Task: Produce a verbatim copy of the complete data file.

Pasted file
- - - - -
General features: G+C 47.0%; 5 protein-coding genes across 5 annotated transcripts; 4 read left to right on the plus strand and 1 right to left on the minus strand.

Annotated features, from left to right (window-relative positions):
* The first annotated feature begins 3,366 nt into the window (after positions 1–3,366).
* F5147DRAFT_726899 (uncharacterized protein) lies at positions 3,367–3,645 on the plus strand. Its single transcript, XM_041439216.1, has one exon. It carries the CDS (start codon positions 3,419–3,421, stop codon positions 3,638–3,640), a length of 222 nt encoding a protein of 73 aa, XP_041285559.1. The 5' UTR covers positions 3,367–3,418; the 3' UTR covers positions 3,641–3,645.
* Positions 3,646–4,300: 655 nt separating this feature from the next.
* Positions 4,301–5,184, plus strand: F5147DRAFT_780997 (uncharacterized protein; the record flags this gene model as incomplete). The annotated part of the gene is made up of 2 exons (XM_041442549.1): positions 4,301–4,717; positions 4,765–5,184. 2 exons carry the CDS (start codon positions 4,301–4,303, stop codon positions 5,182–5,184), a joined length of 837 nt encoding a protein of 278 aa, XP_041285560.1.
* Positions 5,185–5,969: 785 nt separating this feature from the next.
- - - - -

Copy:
General features: G+C 47.0%; 5 protein-coding genes across 5 annotated transcripts; 4 read left to right on the plus strand and 1 right to left on the minus strand.

Annotated features, from left to right (window-relative positions):
* The first annotated feature begins 3,366 nt into the window (after positions 1–3,366).
* F5147DRAFT_726899 (uncharacterized protein) lies at positions 3,367–3,645 on the plus strand. Its single transcript, XM_041439216.1, has one exon. It carries the CDS (start codon positions 3,419–3,421, stop codon positions 3,638–3,640), a length of 222 nt encoding a protein of 73 aa, XP_041285559.1. The 5' UTR covers positions 3,367–3,418; the 3' UTR covers positions 3,641–3,645.
* Positions 3,646–4,300: 655 nt separating this feature from the next.
* Positions 4,301–5,184, plus strand: F5147DRAFT_780997 (uncharacterized protein; the record flags this gene model as incomplete). The annotated part of the gene is made up of 2 exons (XM_041442549.1): positions 4,301–4,717; positions 4,765–5,184. 2 exons carry the CDS (start codon positions 4,301–4,303, stop codon positions 5,182–5,184), a joined length of 837 nt encoding a protein of 278 aa, XP_041285560.1.
* Positions 5,185–5,969: 785 nt separating this feature from the next.